UNDERSTANDING WORKERS COMP WAIVERS OF SUBROGATION

It is very common for the insurance requirements in a construction contract to include a provision requiring the subcontractor to waive all rights against the owner and general contractor for recovery of damages to the extent these damages are covered by the sub’s workers’ compensation and general liability or commercial umbrella liability insurance. Owners and general contractors insist on this provision because they want to protect themselves from being held liable for injuries to a subcontractor’s employee. Typically, the contractor giving the waiver asks its insurance company to attach a “waiver of subrogation endorsement” to its workers’ compensation policy.

The endorsement states that the insurance will company will not enforce its right to recover payments it makes to an injured worker from the person or organization listed on the endorsement. It applies only to the extent that the employer insured by the policy performs work under a written contract requiring the employer to obtain the insurance company’s waiver. It does not directly or indirectly benefit anyone not listed on the endorsement. With this endorsement on the policy, the company cannot attempt to recover payments it made to an injured worker from the company listed on the endorsement, even if that company was responsible for the injury. Consequently, the loss impacts the employer’s experience modification, probably increasing future premiums. In addition, the endorsement carries an additional premium for the employer, normally some percentage of the premium attributable to the job.

The endorsement and the waiver agreement in the contract do not bind the injured employee. He still has the ability to sue the owner and general contractor for his injuries. However, it is also common for construction contracts to require the subcontractor to defend and indemnify the owner and general contractor from any such suits. Therefore, it is probable that the employer will have to pay an additional premium for the endorsement, pay higher future workers’ compensation premiums for the loss, and pay higher future liability insurance premiums because its policy will cover the other parties’ liability.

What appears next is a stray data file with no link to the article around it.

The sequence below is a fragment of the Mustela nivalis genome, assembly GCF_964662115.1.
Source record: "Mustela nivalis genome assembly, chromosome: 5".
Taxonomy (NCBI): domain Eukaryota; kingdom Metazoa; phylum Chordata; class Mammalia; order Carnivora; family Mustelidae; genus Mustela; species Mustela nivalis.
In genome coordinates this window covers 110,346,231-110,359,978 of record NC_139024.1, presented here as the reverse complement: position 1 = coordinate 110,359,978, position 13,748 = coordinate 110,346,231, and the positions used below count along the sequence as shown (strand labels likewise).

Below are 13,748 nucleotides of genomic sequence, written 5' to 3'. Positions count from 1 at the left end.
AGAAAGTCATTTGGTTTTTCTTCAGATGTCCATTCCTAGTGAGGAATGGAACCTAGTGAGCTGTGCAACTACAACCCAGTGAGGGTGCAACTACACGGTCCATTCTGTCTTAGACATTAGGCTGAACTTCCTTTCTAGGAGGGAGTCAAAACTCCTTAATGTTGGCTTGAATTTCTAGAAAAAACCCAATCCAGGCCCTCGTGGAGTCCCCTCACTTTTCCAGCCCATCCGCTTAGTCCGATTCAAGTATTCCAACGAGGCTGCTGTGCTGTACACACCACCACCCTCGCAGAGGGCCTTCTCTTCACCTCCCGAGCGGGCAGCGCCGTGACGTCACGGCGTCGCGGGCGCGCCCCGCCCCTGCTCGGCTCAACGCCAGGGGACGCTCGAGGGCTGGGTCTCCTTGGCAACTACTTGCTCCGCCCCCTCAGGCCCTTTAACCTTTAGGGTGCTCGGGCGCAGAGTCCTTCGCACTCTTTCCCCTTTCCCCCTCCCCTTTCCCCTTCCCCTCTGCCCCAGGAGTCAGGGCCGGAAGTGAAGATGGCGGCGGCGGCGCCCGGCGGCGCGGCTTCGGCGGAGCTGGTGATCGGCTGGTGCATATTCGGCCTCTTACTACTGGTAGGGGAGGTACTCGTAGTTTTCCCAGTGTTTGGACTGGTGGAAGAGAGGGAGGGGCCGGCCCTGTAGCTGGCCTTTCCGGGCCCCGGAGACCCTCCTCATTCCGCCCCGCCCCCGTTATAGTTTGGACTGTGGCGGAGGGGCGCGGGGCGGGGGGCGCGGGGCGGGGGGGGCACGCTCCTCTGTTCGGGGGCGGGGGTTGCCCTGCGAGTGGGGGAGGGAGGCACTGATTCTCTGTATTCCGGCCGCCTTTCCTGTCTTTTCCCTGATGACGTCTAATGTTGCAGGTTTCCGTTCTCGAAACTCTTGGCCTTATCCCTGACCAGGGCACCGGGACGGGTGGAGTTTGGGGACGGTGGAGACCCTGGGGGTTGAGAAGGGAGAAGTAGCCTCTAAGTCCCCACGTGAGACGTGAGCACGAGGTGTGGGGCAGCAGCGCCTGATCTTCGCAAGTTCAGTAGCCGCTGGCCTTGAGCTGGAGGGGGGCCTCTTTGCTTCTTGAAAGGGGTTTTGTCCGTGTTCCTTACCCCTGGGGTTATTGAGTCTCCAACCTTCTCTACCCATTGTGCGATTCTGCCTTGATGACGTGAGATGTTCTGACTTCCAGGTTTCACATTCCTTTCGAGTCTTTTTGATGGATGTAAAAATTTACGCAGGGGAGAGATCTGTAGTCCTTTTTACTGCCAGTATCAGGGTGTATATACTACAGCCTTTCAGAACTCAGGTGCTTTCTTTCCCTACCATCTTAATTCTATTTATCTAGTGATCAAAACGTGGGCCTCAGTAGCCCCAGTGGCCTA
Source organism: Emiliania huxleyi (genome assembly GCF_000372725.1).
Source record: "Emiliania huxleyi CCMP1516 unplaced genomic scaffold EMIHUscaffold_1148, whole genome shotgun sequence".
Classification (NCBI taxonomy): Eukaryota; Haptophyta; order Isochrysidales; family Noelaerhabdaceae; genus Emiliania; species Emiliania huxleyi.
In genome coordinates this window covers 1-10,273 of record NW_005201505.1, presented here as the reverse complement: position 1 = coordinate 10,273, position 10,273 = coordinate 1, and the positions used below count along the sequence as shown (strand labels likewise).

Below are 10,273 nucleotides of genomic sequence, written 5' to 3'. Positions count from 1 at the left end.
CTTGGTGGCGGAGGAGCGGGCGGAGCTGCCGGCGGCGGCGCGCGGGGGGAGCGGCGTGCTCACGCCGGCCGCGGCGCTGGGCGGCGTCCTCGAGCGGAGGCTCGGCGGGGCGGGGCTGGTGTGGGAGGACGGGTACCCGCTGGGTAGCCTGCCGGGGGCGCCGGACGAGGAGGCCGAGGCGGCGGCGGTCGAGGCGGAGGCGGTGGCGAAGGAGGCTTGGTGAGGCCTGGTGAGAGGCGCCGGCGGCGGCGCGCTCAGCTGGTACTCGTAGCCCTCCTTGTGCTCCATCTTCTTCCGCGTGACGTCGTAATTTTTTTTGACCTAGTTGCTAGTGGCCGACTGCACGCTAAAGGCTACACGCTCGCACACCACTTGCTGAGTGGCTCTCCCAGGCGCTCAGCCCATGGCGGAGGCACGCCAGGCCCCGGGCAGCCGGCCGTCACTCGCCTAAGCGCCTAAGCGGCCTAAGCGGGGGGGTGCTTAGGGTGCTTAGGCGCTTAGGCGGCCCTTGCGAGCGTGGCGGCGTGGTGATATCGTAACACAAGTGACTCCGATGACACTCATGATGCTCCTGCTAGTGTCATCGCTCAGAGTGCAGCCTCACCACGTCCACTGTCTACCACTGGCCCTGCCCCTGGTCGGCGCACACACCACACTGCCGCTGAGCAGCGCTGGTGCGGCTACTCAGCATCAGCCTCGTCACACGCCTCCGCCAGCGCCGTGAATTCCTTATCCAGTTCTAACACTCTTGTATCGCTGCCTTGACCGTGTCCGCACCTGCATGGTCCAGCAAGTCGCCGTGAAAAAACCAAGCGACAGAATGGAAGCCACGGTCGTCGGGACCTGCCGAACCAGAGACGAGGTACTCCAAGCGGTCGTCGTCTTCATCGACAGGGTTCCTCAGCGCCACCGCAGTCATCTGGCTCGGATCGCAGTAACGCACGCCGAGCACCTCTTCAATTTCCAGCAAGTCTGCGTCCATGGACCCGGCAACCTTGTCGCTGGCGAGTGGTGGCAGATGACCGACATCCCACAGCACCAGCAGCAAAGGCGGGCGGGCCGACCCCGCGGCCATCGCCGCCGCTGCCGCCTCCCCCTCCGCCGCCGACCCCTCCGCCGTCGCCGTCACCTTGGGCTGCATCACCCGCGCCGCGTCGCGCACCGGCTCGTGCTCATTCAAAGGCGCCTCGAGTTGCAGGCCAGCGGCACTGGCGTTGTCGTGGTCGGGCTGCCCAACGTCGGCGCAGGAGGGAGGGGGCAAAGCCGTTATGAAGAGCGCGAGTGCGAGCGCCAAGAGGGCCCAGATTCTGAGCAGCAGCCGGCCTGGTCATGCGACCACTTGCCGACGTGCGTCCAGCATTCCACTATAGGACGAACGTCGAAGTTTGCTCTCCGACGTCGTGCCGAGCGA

For example, assume the sub’s employee suffers serious injuries when tools and materials fall off a scaffold and strike him. He collects workers’ compensation benefits for his medical costs and lost wages. The sub’s workers’ compensation policy includes the waiver of subrogation endorsement, so the insurance company cannot recover any of its payments. The worker sues the owner and general contractor for his pain and suffering. However, the contract requires the sub to cover the owner’s and general’s liability, so the sub’s liability insurance pays for the pain and suffering lawsuit. The sub’s insurance pays twice for the same injury to the same worker.

Owners and general contractors require waivers of subrogation for several reasons. Insurance consultants, brokers, and risk managers usually encourage them to require waivers. Waivers protect their liability insurance and reserve it for other claims. Because a waiver reduces potential liability losses, they become more attractive to liability insurance companies and probably pay lower premiums. Also, subcontractors often do not resist these requirements because they feel they lack negotiating leverage and their insurance companies are usually willing to provide the endorsement.

A few states have curbed the use of waivers of subrogation in their workers’ compensation systems. At least four states have passed laws making the requirements unenforceable, and other states allow the employer to recover from the injured employee some of the proceeds of pain and suffering lawsuits.

In the majority of states that allow waivers, contractors should work with professional insurance agents experienced in providing construction insurance. They can suggest insurance companies that will offer the needed coverages at a reasonable cost and assist with contractual issues such as waivers of subrogation. Above all, contractors must read and understand their contracts so that their agreements do not become an ugly surprise after a loss.

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